Rats on a stock diet with added cholesterol, cholic acid, and thiouracil developed increased concentrations of cholesterol, total lipide, and beta lipoprotein in the serum, and an increased content of cholesterol in the liver and carcass, despite the fact that the diet produced a cessation of endogenous cholesterol synthesis. Rats with high serum lipide concentrations developed intimal lesions similar to those of human atherosclerosis.
The induction of hypertension by desoxycorticosterone and salt accelerated the development of hypercholesterolemia, hyperlipemia, increase in tissue cholesterol content, and atherosclerotic changes in the intima. Hypertension induced by renal artery constriction also intensified the hypercholesterolemia and hyperlipemia. On the other hand, rats receiving desoxycorticosterone acetate without salt or salt without desoxycorticosterone acetate did not show any intensification of hypercholesterolemia or hyperlipemia.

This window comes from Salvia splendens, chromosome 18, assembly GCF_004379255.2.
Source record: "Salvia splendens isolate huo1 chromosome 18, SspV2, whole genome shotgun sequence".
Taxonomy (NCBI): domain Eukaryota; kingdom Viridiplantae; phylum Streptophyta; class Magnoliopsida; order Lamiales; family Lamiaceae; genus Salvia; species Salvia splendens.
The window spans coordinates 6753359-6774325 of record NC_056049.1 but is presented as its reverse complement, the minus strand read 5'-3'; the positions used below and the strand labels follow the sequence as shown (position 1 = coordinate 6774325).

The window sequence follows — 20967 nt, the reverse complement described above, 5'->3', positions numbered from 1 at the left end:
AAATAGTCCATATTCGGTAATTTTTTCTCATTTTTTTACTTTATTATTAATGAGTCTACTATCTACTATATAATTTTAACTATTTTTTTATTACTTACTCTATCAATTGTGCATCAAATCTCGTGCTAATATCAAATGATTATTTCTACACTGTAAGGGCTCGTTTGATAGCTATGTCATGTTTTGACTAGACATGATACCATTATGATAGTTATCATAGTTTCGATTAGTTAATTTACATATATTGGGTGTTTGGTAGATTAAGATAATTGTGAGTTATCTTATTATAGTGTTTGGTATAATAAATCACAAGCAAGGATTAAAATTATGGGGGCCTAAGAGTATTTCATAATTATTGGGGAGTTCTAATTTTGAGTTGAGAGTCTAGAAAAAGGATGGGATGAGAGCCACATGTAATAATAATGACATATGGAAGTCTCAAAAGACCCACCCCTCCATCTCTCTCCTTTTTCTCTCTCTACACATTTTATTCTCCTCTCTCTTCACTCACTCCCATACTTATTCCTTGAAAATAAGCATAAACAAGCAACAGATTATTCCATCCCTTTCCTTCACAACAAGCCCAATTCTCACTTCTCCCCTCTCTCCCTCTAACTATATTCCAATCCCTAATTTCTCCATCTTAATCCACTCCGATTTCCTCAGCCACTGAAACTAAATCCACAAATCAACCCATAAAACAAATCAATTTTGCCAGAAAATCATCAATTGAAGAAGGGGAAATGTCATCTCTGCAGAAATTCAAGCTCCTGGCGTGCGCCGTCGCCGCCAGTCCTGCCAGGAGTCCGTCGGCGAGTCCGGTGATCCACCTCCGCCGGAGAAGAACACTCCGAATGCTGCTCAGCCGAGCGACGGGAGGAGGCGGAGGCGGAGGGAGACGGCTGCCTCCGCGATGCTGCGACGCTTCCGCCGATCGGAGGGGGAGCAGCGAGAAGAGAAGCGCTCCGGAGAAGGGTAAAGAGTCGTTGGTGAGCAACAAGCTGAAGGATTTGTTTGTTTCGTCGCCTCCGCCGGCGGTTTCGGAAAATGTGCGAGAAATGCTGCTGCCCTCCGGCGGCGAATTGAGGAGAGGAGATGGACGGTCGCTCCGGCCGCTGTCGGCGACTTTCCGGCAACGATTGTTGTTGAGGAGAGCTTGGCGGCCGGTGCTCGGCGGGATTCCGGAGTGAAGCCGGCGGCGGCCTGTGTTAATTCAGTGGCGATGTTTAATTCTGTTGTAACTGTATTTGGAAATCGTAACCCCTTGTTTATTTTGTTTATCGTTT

The extent of the atherosclerotic lesions was correlated with the concentration of cholesterol in the serum. There was also a positive correlation between blood pressure and the degree of hypercholesterolemia. It remained uncertain whether the increase in atherosclerosis in the hypertensive animals was dependent on the increased lipide content of serum and tissues or on a local effect of the elevated blood pressure.